Korb is Wrong on Afghanistan

Posted: April 23, 2009 in Uncategorized
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Lawrence Korb recently debated Katrina vanden Heuval in the second of three films for RethinkAfghanistan.com, a project of BraveNewFilms. Korb works at the Center for American Progress and is one of the driving intellectual forces behind the liberal embrace of the Afghan war under the Obama administration. He posted an addendum to his remarks, which reflect the bad assumptions driving liberals, and especially Democrats, to embrace military escalation in Afghanistan.

The single most important remark for understanding Korb’s support for war comes in the last paragraph of his post:

Despite the neglect of Afghanistan on the part of the Bush administration, we must remember that it is the central front in the War on Terror.

I must admit, I am exhausted by repeated attempts to pound this into the head of liberals, but here we go again: The War on Terror is a metaphor designed to bludgeon the progressive movement to death. Write that in stone. Tattoo it somewhere on your body where it will hurt. The phrase “War on Terror” blunts dissent, it undermines progressive values at home, and it plays directly into the hands of al-Qaida’s propaganda. People who perpetuate the War on Terror metaphor are, knowingly or not, undermining progressivism, justice, and peace.

Recall George Lakoff’s excellent takedown of this metaphor in 2006.

Literal — not metaphorical — wars are conducted against armies of other nations. They end when the armies are defeated militarily and a peace treaty is signed. Terror is an emotional state. It is in us. It is not an army. And you can’t defeat it militarily and you can’t sign a peace treaty with it.

First and foremost, it was chosen for the domestic political reasons. …From within the war metaphor, being against war as a response was to be unpatriotic, to be against defending the nation. The war metaphor put progressives on the defensive. Once the war metaphor took hold, any refusal to grant the president full authority to conduct the war would open progressives in Congress to the charge of being unpatriotic, unwilling to defend America, defeatist…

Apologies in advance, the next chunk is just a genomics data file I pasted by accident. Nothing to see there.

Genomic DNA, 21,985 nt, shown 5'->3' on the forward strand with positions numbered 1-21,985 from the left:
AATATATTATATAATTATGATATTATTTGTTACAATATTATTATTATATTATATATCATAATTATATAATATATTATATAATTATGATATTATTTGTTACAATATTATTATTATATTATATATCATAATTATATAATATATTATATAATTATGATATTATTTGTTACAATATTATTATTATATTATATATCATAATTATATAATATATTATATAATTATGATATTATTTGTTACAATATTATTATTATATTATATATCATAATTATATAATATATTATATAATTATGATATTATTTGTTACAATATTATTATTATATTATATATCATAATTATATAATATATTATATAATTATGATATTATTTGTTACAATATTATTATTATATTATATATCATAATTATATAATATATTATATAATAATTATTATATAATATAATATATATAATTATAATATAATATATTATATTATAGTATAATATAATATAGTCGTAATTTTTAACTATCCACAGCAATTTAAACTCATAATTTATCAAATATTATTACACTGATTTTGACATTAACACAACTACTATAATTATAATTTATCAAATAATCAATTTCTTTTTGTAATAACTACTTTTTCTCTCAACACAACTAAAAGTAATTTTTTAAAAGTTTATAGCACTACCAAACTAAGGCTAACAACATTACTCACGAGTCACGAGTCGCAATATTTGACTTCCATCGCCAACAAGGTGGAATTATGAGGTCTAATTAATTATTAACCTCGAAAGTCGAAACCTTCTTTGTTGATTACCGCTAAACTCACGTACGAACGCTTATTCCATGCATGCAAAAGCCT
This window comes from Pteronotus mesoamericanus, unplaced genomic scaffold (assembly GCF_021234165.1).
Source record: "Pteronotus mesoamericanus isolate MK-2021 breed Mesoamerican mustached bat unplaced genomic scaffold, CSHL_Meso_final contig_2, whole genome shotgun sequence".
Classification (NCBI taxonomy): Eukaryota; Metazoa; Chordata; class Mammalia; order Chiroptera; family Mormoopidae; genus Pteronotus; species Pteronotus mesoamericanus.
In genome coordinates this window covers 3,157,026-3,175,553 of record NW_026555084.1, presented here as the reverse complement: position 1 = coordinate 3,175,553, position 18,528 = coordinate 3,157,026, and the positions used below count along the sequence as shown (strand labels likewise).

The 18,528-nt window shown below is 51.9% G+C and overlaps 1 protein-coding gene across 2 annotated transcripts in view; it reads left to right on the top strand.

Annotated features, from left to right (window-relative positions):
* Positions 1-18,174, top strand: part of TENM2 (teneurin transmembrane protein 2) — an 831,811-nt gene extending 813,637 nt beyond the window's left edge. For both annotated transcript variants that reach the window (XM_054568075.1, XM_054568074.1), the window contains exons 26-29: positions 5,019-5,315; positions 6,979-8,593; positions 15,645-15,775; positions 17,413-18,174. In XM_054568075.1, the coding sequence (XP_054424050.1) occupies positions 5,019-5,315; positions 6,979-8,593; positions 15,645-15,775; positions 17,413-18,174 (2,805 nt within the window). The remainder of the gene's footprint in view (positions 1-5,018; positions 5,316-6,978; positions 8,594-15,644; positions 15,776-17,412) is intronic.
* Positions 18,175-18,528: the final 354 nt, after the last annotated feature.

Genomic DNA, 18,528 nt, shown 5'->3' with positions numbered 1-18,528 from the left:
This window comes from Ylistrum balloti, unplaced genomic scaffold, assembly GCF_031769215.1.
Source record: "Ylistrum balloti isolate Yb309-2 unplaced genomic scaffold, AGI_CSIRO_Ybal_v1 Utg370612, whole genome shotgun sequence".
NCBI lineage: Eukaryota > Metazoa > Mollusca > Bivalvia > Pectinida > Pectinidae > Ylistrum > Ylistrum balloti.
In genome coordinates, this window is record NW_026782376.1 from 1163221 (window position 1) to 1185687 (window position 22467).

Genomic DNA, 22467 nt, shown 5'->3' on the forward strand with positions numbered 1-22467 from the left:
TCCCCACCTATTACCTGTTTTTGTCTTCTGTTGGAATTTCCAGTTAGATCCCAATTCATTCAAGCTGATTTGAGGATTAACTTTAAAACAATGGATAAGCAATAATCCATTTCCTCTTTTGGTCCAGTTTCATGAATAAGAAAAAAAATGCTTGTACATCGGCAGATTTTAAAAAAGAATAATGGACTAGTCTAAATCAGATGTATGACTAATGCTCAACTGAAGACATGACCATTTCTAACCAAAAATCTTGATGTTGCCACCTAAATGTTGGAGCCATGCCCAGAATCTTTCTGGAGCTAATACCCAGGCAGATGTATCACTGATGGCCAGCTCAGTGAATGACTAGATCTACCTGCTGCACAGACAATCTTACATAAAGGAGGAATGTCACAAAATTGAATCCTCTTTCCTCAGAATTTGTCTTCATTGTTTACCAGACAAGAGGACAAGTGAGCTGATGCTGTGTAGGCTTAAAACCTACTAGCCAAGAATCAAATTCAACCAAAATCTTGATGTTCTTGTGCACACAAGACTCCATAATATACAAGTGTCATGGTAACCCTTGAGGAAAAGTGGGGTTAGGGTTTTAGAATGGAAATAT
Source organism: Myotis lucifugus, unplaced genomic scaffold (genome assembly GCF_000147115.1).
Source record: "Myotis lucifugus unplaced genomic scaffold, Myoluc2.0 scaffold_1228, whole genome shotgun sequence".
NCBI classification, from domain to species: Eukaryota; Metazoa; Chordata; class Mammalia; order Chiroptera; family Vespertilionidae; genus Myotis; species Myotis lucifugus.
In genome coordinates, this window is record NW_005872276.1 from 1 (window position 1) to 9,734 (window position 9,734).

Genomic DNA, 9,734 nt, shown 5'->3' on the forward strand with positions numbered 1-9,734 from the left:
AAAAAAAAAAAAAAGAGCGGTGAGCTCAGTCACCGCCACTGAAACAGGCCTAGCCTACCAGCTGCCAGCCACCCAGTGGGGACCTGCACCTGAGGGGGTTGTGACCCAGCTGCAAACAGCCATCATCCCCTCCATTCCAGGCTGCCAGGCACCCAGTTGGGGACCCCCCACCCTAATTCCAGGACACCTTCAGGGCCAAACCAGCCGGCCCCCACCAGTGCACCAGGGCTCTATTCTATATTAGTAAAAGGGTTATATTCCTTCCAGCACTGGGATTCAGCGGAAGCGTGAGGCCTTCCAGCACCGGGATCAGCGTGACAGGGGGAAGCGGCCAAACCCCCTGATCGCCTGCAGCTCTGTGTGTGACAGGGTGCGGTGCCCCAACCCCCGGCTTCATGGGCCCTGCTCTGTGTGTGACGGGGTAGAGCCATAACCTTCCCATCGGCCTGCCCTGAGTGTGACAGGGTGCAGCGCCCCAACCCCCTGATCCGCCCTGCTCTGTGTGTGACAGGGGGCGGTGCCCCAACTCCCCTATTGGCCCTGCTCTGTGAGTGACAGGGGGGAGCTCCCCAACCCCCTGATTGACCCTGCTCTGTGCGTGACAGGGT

Once adopted, the war metaphor allowed the president to assume war powers, which made him politically immune from serious criticism and gave him extraordinary domestic power to carry the agenda of the radical right: Power to shift money and resources away from social needs and to the military and related industries. Power to override environmental safeguards on the grounds of military need. Power to set up a domestic surveillance system to spy on our citizens and to intimidate political enemies. Power over political discussion, since war trumps all other topics. In short, power to reshape America to the vision of the radical right — with no end date [emphasis mine].

…Domestically, the “War on Terror” has been a major success for the radical right.

…Metaphors cannot be seen or touched, but they create massive effects, and political intimidation is one such effect. It is time for political courage and political realism. It is time to end the political intimidation of the war metaphor and the terror it has loosed on America.

It is time for progressives to jettison the war metaphor itself…

So again: Korb’s basic frame corrodes progressivism at home and inspires militarism abroad. So, please, folks, do us a favor: Drop this frame, or stop calling yourself a progressive.

The specifics of Korb’s justifications are specious at best. He claims that more troops are necessary to protect the local population:

President Obama’s decision to send 17,000 additional combat troops and 4,000 additional trainers for the Afghan National Army and Afghan National Police, is a necessary first step to reversing the deteriorating security situation in the country.

But, he’s ignoring the failure of past surges to protect the population: